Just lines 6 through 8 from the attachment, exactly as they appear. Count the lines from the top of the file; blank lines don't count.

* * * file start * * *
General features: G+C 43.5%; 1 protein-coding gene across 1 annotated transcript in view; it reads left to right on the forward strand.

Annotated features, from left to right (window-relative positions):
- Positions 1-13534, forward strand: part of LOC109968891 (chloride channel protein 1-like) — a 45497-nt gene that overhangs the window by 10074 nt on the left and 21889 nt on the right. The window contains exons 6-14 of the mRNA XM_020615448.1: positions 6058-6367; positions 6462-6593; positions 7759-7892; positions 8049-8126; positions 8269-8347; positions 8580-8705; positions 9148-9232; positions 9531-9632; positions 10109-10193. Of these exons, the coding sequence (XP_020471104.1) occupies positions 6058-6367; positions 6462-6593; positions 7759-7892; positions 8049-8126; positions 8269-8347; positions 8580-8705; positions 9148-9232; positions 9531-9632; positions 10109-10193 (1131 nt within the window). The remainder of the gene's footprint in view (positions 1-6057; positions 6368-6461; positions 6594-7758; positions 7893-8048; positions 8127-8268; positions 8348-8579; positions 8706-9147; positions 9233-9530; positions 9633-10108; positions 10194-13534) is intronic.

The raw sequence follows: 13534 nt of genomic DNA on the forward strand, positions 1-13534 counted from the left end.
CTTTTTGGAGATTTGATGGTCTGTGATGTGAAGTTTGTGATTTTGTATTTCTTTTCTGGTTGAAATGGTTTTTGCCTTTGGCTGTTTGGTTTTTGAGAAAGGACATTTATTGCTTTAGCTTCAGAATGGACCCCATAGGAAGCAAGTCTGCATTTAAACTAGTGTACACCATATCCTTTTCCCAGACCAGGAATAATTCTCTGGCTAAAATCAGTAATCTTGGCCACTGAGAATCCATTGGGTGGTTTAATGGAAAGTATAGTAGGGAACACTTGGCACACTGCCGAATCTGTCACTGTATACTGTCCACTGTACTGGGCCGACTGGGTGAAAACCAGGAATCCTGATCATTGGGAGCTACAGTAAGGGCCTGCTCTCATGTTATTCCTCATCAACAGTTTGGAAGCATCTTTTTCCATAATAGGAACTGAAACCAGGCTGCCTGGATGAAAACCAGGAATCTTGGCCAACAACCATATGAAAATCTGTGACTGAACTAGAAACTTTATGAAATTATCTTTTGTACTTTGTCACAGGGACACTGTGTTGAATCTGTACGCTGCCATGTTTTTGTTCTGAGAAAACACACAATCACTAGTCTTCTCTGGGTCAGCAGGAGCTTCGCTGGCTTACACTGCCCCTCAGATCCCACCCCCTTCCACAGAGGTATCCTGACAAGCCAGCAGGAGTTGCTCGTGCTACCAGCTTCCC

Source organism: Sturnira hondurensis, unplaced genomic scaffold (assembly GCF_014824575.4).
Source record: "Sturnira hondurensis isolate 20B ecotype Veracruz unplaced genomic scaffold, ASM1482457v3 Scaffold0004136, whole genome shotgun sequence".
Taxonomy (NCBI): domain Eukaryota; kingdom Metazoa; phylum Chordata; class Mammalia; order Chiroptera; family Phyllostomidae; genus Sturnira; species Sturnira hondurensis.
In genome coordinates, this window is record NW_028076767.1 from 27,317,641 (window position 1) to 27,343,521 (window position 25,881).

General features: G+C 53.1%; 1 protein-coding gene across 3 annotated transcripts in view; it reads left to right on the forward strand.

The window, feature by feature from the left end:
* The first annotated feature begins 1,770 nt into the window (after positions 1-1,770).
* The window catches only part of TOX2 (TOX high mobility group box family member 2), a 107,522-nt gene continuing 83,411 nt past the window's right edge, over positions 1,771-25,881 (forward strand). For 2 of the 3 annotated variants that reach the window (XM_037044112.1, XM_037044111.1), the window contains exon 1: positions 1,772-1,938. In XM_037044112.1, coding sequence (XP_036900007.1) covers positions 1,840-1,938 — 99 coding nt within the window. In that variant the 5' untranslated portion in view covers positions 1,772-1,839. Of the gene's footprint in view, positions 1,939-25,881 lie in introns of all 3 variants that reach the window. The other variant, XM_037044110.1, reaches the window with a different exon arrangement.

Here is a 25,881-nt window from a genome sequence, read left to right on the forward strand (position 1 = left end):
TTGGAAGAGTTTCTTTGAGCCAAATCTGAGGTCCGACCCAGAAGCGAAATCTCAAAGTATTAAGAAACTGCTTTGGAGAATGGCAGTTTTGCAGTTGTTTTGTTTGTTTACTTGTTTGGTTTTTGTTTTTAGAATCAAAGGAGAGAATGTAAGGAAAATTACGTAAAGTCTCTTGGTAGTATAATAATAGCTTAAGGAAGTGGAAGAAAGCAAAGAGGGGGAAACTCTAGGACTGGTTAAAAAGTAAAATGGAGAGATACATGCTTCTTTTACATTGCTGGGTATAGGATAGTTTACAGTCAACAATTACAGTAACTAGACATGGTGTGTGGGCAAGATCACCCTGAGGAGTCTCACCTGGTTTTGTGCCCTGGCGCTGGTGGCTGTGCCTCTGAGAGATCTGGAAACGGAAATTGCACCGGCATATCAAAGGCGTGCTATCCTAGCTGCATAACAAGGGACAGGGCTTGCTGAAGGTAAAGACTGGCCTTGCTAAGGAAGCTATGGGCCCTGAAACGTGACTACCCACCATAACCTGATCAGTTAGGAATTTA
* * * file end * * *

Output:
Source organism: Sturnira hondurensis, unplaced genomic scaffold (assembly GCF_014824575.4).
Source record: "Sturnira hondurensis isolate 20B ecotype Veracruz unplaced genomic scaffold, ASM1482457v3 Scaffold0004136, whole genome shotgun sequence".
Taxonomy (NCBI): domain Eukaryota; kingdom Metazoa; phylum Chordata; class Mammalia; order Chiroptera; family Phyllostomidae; genus Sturnira; species Sturnira hondurensis.